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‘It really is heartening to see’: How U of T is supporting students in residence during the COVID-19 crisis

There are about 200 students still living at U of T's Chestnut Residence, prompting staff to come up with ingenious ways to implement physical distancing while maintaining a sense of community (photo by Johnny Guatto)

In mid-March, students living in residences at the University of Toronto were asked to return home if they able to do so in order to safeguard their health and help curtail the spread of the novel coronavirus.

Brandon Tan Chin Hian
But that wasn’t an option for Brandon Tan Chin Hian (left), an international student from Mauritius. He is one of nearly 200 students who stayed on in U of T’s Chestnut Residence, which typically boasts a community of about 1,150 residents.

Though being so far from home hasn’t been easy, Tan Chin Hian says residence dons and staff are doing a good job supporting students who have no choice but to remain in the downtown residence highrise as airlines scrap international flights and countries shut their borders.

“The dons have been organizing Zoom video meetings,” says Tan Chin Hian, a second-year Innis College student majoring in physics and philosophy. “For some of them, you can talk to your don, while some dons have activities like dancing and one of them is doing origami, which is pretty cool.”

It’s a scene that’s playing out in residences across U of T’s three campuses as students and staff figure out ingenious ways to keep spirits up and maintain a strong sense of community while also ensuring physical distancing and other measures needed to keep everyone safe.

Though given the option of stepping away from their duties, many dons at Chestnut – upper-year students who live and work in residences and provide support to residents – insisted on remaining a source of support for students amid a uniquely trying time: a pandemic on the rise, with final exams around the corner.

“The dons indicated that they wanted to continue doing programming, running activities and events and checking in with students, even though they weren’t expected to,” says David Kim, dean of residence and director of student life at Chestnut.

“This is in addition to themselves being students and managing the stresses of the current situation. It really is heartening to see.”

Mindful of physical distancing guidelines issued by government authorities and adopted by U of T, dons and staff at Chestnut moved social activities, academic workshops and health and wellness initiatives online.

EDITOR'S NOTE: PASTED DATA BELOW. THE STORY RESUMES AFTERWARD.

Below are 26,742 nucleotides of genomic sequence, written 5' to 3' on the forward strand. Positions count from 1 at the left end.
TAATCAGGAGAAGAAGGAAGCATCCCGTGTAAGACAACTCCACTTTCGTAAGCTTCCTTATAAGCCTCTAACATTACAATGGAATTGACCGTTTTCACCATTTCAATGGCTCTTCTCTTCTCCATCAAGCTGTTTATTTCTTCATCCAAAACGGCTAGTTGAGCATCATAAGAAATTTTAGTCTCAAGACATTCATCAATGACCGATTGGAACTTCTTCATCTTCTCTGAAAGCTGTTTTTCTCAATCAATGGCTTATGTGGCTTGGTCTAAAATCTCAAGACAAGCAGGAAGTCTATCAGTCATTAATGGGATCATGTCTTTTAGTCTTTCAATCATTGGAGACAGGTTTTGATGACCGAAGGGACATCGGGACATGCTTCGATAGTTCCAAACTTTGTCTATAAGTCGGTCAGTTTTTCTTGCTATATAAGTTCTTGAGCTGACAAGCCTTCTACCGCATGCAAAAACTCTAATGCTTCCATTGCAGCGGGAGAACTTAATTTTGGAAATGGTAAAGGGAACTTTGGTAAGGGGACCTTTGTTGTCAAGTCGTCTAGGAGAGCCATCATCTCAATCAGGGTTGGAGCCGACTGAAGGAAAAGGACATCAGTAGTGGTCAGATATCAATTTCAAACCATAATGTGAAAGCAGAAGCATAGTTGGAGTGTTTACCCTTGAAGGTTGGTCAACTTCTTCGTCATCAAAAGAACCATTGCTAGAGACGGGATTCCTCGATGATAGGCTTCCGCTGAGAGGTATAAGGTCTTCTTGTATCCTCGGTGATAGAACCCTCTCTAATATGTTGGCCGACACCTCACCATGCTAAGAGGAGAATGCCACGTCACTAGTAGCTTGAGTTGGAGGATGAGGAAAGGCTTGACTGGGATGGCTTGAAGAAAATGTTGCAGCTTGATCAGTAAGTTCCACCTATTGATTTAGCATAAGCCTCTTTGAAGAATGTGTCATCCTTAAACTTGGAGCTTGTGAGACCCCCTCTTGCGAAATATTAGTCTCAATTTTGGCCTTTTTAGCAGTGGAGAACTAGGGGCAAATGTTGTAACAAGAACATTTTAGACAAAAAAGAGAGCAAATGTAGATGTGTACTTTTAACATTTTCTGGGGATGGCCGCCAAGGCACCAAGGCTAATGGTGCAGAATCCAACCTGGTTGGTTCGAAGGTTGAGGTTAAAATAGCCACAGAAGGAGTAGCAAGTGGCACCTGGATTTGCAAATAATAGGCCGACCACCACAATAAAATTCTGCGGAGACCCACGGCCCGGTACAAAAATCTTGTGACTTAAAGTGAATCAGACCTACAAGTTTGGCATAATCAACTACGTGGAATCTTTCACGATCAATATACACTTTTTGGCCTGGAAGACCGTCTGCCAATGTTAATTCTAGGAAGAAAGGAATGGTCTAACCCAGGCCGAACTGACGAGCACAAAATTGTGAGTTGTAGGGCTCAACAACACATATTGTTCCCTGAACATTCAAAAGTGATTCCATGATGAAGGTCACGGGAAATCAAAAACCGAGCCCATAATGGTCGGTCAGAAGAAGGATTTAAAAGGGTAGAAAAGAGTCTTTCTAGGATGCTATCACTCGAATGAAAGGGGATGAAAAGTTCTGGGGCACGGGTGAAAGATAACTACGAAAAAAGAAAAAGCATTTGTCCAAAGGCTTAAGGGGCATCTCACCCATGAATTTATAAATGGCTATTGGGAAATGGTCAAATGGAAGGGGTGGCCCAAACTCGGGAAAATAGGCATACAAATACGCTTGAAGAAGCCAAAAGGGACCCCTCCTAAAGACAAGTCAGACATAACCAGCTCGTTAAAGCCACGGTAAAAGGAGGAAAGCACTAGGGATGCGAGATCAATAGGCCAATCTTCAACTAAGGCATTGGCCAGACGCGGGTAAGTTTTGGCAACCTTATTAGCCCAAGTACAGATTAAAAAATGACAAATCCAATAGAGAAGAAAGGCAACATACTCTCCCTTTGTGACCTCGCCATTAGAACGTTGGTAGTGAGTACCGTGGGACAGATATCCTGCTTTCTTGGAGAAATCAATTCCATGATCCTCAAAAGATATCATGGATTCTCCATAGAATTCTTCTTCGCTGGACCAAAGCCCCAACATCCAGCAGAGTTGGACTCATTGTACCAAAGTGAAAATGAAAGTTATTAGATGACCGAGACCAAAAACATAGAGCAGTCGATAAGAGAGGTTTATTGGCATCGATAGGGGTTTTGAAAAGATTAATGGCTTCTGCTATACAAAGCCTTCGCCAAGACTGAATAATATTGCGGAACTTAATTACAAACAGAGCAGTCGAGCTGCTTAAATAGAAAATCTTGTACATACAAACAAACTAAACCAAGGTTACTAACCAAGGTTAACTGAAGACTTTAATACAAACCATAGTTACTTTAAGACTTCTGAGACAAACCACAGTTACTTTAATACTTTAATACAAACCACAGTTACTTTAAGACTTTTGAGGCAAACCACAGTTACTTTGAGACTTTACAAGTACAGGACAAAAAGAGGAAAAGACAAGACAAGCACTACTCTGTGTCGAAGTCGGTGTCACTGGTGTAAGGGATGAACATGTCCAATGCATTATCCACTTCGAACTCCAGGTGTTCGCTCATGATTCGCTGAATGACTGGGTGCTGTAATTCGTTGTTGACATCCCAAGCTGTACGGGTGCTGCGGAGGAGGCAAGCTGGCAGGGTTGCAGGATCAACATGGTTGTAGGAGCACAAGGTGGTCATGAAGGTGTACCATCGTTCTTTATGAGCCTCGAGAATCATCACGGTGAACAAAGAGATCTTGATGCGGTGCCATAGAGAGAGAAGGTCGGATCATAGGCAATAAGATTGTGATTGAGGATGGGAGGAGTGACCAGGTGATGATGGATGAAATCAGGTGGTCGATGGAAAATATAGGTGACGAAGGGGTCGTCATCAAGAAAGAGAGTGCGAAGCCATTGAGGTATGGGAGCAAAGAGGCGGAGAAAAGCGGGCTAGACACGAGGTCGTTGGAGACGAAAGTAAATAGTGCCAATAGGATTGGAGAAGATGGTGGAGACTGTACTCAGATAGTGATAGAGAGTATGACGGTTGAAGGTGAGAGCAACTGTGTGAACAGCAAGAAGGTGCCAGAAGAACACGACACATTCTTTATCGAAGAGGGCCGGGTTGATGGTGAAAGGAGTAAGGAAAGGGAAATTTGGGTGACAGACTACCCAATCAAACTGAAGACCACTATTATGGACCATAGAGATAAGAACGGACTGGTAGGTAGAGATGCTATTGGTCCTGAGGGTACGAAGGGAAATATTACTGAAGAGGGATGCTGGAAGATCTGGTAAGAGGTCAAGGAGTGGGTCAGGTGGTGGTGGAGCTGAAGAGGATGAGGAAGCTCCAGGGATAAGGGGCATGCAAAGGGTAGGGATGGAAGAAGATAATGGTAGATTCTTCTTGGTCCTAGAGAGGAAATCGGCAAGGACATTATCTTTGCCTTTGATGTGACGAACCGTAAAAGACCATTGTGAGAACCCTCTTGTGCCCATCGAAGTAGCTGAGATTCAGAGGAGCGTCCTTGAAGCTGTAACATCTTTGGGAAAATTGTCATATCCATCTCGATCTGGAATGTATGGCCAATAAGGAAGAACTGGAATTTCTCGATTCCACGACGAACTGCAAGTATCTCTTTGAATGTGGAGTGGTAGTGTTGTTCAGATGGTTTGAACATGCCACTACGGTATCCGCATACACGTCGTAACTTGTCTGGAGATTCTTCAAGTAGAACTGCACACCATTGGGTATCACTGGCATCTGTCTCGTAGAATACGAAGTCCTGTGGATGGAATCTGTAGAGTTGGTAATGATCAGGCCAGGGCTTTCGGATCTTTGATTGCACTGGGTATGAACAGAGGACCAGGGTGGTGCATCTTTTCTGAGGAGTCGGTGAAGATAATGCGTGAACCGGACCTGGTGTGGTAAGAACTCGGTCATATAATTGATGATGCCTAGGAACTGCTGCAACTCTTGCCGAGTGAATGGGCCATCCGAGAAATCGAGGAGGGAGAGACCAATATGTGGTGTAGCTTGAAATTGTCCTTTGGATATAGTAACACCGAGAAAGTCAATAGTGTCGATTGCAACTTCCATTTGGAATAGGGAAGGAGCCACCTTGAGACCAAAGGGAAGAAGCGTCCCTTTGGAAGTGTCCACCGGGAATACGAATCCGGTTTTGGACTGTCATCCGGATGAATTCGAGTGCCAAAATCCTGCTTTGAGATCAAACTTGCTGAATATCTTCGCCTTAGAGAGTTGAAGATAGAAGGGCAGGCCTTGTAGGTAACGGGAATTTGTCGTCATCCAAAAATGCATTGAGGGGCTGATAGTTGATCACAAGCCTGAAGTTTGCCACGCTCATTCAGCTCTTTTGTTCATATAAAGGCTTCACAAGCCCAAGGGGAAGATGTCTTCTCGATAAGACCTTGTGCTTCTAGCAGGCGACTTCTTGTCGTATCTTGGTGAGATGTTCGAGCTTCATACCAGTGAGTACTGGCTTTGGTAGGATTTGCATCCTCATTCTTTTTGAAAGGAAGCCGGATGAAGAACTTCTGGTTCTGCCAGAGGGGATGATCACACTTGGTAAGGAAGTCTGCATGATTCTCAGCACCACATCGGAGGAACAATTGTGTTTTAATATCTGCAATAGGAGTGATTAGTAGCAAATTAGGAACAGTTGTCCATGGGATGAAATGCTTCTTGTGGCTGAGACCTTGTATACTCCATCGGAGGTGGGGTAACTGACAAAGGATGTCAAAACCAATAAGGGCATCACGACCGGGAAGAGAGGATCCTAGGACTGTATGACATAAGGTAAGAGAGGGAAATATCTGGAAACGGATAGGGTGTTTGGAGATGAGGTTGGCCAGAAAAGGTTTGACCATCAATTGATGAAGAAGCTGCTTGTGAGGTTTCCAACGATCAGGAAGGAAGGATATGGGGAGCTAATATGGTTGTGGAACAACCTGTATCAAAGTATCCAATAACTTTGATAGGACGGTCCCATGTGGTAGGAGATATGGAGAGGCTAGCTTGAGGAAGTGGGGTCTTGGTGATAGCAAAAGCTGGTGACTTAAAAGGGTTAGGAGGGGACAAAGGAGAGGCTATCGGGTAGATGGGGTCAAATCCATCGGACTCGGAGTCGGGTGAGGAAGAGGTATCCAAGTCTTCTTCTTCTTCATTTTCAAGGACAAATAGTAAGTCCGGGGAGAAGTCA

“I’ve seen them come up with incredibly impressive and innovative means to continually interact with and support each other and the students,” says Kim. “People have stepped up and said, ‘I really want to continue fulfilling this role’ because they know it’s for the benefit of students in our community.”

Tan Chin Hian says Chestnut Residence has implemented an array of measures aimed at achieving physical distancing and mitigating person-to-person contact.

“They’ve taken good precautionary measures,” he says. “For example, at the front desk, they set up a tape barrier that makes you stand two metres away.”

Residents have also been given time slots to pick up their meals from the dining room, which is now strictly take-out and limits the number of people who can be inside at any given time.

“The dining hall is usually self-service but it’s not self-service anymore. They pack everything in boxes for you,” says Tan Chin Hian. “For that, we’ve had to interact more with the kitchen staff than we normally would.

“They’ve been very friendly –they’re really nice, and it brings a smile to your face.”

Kim adds that staff are conducting regular one-on-one check-ins to ask students how they’re doing and whether they need any help or guidance.

“We recognize that students are being bombarded with information so we want to maintain that one-on-one, personal touch,” he says.

Kristen Moore, dean of students at Trinity College and chair of a new tri-campus group focused on co-ordinating policies and communications with U of T residences, says this sort of one-on-one attention is crucial.

“With the number of residences that U of T has, and being a tri-campus operation, there are a lot of moving parts. But what the university prides itself on is being able to have those personal connections within individual residences,” she says.